On a quiet Wednesday morning at Grand Canal Dock, Alessandro Lopez is prepping food for the day ahead.
He ferries a tray of raw Italian sausages, olives, and peppers to the outside oven at Pause Cafe.
Down the street, builders chit-chat as they tuck into rolls outside a newsagents. At the other end of the dock, drum-and-bass music plays near the wakeboarding ramps by the water.
“The music wakes me up in the morning,” says Lopez, moving between the coffee machine inside the café and the oven outside.
At the moment, Pause Cafe sells pasta, bruschetta and paninis – but Lopez is also trying to make this space more than just a cafe.
He’s promoting it into a meeting spot for people interested in sharing, or talking about, a single ingredient: kefir.
People leave their Airbnb keys in cafes or restaurants for guests to collect, says Lopez. “It’s the same thing that we can do here.”
But it’s kefir, not keys, that Lopez is looking for people to drop into him. “If they buy coffee great, if they don’t no problem.”
Last year, Lopez was on the phone to his mother. She lives in a small town just outside of Rome.
“She told me that she was doing an experiment that she never expected to do in her life,” he says.
Lopez’s mother was using kefir in her baking instead of yeast. “She was sending me beautiful photos of bread, focaccia, pizza,” he says.
Initially, Lopez was sceptical. He’d never done anything like this before.
She sent him a box of kefir, a white and fluffy bacteria that looks like cottage cheese, to try it himself.
“At the start, I was making some mistakes with it,” he says.
Kefir needs to be stored at around 20c and in a dry place so that the bacteria can be activated, Lopez says.
“But slowly I realised that from a little bit like this,” he says, making a small circle with his thumb and forefinger, “…you can make like 200 to 300 grams of cheese with it.”
He makes ricotta cheese sometimes and other times yoghurt.
It helps with his digestion and well-being, he says. “This is very good bacteria. It’s very powerful for your body.”
The first few days Lopez, though, found that the kefir was unsettling his stomach.
It’s strong stuff, he says. “The first two or three times you feel like you are going to the toilet too much”.
“But after that you feel strong. It’s not a drug but you feel strong. You digest better, you relax better, you sleep better, you wake up better,” he says.
A Meeting Point
Lopez saw a problem within Ireland’s kefir community. It was the way in which people were sharing the bacteria.
People who want to start making their own kefir will often contact somebody to donate a sample of their kefir to them. Then using somebody else’s kefir, they will grow their own.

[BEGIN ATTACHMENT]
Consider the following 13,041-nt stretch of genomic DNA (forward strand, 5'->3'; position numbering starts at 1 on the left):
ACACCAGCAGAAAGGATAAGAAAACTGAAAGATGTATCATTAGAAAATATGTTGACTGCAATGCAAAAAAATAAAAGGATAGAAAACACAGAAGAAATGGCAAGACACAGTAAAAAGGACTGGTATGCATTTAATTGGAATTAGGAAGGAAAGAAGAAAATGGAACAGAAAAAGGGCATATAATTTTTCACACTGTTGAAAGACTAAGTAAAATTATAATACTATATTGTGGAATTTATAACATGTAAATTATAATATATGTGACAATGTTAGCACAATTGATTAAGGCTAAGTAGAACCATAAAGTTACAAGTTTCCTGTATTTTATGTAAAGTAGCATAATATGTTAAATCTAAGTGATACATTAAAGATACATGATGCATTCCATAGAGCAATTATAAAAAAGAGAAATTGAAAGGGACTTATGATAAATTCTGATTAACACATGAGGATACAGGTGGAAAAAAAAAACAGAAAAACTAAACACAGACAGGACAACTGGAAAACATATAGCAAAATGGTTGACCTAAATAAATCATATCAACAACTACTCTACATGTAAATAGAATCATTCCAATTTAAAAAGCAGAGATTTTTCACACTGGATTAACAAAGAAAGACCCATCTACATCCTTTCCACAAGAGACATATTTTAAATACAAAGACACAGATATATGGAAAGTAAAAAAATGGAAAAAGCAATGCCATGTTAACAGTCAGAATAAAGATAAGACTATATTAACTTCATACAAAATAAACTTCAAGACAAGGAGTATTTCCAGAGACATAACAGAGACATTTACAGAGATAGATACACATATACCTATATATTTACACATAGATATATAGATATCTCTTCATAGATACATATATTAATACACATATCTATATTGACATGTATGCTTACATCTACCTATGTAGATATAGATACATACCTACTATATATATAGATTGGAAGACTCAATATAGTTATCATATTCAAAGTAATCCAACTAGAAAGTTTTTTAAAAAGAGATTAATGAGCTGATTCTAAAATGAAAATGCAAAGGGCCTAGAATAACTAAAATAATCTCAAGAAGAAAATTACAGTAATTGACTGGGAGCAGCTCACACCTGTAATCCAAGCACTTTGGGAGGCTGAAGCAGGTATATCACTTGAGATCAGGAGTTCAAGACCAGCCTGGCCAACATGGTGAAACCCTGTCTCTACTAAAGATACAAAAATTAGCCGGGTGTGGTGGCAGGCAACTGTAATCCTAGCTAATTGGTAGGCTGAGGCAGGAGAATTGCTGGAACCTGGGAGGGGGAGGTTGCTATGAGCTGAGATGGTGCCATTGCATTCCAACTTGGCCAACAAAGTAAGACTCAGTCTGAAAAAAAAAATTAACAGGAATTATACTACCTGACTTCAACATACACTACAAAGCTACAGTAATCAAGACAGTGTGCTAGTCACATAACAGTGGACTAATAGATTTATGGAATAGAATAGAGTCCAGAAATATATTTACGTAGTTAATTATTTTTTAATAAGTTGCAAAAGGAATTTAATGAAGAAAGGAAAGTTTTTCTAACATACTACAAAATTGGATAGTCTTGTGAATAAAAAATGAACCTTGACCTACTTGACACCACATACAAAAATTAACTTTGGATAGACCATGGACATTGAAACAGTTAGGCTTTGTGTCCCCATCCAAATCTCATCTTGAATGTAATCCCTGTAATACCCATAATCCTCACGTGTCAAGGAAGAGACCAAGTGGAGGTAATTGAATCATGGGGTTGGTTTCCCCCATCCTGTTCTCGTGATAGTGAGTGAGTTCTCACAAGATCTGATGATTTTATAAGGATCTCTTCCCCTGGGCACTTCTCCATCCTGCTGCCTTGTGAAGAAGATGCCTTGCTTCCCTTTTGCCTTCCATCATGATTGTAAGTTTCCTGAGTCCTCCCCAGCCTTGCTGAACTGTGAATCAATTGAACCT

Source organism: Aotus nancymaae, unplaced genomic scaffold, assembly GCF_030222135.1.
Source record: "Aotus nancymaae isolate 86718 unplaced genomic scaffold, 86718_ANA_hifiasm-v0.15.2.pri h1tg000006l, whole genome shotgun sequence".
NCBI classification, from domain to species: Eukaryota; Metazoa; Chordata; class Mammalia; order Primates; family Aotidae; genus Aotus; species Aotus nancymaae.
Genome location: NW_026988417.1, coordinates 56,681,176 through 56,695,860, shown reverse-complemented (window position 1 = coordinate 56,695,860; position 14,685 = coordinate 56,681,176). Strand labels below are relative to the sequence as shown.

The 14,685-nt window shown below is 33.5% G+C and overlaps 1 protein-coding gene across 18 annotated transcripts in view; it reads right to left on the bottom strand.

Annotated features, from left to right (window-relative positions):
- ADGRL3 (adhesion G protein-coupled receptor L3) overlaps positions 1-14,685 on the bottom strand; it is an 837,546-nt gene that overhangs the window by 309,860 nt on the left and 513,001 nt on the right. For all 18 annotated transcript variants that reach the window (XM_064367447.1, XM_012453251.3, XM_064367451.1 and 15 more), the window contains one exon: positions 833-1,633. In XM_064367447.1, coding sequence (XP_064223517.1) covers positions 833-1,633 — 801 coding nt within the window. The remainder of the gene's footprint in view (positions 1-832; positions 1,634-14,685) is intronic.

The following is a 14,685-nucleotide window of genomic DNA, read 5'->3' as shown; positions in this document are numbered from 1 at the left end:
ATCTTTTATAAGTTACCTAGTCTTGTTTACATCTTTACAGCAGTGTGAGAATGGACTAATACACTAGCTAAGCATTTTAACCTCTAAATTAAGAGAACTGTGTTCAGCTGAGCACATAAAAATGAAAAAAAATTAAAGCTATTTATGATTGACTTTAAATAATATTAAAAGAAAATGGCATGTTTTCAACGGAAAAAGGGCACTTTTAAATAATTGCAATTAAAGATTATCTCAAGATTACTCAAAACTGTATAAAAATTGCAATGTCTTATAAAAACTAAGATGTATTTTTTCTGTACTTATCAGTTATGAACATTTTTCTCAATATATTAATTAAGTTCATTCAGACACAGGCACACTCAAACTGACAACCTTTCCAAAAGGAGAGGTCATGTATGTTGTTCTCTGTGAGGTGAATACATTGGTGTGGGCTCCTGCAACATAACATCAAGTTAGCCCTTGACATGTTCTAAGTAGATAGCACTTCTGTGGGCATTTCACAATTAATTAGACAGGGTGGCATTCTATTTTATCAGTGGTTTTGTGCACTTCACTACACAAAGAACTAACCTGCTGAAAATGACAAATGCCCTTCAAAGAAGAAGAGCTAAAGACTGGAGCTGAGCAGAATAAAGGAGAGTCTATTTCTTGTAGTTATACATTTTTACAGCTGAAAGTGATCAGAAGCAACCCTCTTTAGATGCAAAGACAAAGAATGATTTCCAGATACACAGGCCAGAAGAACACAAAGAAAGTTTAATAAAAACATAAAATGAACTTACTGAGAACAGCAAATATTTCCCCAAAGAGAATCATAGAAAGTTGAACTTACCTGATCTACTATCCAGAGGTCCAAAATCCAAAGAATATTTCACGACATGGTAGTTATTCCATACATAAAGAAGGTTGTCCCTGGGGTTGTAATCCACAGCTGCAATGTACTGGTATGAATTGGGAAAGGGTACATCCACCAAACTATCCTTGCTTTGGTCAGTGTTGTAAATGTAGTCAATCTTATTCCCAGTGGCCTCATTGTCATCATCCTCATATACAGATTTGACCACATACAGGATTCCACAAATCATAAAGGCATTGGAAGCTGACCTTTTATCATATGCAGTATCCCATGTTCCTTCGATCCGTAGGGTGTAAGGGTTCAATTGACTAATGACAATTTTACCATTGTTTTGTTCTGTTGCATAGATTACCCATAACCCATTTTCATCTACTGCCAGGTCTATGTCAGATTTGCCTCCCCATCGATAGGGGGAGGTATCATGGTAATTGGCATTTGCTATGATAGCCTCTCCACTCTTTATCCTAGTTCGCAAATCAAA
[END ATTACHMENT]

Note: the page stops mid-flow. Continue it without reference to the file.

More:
Pour milk or water over kefir and let it sit in a cupboard for 24 hours. The following day, the milk or water can be drunk or used for cooking while the kefir is strained out and reused for another batch.
But the way in which people exchanged kefir was less than ideal.
“There is so many people who want to connect with each other. But one person might live in Dublin 15 and one might live in Dublin 22,” says Lopez.
Sometimes, people would ask to be sent their kefir starter as a favour by post. The cost of postage was not a problem for Lopez. It was the postage itself.
Putting the kefir in an envelope and sending it through the post can kill the bacteria, says Lopez.
Lopez wants to solve that, by making Pause Cafe a central place where people can meet and exchange kefir, he says.
On social media, Lopez is inviting people to make use of his cafe while sharing his own kefir recipes, like ricotta, kombucha and or a probiotic drink.
“People can just drop their kefir into me. I will hold it for them in the cafè until another person collects it,” he says.
The cafe is also a spot for people to meet and discuss kefir and recipes that it can be used in, he says. “All of this is free and that is very important to me.”
Kefir has been shared for hundreds of years at no cost so Lopez wants to continue this tradition, he says.
For Lopez, kefir is more than just a bacteria. He sees streams of people pass his restaurant each day.
“And just by looking at them I can see when they are having a good day or a bad day,” he says.
Commonly, a person will look happy in the morning and, after a day at work, look miserable in the evening, Lopez says.
“We need to create a connection with human beings. We need to create connection with each other,” he says.
Being part of a community is a good way to deal with depression or low motivation, Lopez says. “It gives you a sense of purpose.”